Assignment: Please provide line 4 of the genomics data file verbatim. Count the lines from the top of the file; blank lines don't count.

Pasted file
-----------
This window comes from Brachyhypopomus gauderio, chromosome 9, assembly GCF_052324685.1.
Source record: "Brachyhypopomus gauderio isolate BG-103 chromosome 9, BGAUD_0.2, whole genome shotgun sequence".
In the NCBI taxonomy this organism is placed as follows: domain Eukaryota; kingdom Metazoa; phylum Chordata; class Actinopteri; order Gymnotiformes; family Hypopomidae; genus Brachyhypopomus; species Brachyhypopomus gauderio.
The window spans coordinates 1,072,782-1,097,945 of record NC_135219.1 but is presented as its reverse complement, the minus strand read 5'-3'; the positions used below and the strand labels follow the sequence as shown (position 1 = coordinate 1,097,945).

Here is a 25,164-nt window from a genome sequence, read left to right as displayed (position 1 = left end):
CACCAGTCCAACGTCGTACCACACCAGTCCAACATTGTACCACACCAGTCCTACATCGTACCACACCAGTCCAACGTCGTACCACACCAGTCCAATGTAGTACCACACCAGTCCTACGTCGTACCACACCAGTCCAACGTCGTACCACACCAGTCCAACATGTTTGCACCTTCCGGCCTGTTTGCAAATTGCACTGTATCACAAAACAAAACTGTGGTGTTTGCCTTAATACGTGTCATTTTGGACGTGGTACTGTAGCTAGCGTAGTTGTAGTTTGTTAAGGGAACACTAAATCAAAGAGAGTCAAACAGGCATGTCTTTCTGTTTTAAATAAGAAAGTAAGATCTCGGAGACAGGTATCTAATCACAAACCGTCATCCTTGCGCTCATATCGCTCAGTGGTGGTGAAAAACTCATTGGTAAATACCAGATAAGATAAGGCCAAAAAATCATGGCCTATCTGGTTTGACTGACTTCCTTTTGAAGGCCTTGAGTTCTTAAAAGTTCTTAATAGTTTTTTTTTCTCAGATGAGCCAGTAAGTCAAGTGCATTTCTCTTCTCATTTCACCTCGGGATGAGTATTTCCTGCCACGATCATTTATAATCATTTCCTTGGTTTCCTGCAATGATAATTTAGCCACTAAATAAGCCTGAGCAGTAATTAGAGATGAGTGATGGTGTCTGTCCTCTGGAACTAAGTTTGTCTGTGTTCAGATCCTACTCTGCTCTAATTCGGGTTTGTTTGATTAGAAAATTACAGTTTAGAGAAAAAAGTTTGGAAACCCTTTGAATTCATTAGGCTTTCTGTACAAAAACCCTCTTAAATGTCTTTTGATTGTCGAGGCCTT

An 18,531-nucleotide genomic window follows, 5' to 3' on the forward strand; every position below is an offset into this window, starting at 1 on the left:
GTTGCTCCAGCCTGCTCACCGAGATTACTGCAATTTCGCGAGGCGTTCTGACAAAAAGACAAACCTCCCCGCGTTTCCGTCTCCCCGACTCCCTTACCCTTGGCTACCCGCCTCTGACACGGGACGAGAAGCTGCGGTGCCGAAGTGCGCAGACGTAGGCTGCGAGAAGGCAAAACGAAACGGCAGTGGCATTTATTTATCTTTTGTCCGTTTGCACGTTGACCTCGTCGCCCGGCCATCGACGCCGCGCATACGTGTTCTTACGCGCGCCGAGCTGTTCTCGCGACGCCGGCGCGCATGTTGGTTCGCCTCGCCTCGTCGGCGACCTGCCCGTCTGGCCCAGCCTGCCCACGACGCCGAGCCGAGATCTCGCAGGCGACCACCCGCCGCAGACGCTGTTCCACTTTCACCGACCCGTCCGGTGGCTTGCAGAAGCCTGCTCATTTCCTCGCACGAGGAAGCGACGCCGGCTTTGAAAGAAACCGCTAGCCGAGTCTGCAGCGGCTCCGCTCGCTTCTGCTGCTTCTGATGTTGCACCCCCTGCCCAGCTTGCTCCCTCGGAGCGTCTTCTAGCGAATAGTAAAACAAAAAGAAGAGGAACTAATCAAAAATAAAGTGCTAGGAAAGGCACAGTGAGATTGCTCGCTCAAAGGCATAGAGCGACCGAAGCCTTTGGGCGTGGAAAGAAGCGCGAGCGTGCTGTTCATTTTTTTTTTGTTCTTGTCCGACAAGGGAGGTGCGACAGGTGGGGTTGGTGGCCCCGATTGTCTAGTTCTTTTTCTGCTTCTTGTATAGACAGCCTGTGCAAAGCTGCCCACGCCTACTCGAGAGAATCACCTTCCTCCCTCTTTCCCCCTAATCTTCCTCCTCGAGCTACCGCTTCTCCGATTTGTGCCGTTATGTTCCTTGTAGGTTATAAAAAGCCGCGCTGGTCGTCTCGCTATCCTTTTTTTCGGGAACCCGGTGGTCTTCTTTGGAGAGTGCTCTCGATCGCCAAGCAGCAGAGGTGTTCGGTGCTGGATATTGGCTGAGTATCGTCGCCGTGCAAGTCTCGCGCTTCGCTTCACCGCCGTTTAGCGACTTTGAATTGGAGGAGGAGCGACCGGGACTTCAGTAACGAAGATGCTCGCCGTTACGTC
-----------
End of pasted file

The window spans coordinates 1,072,782-1,097,945 of record NC_135219.1 but is presented as its reverse complement, the minus strand read 5'-3'; the positions used below and the strand labels follow the sequence as shown (position 1 = coordinate 1,097,945).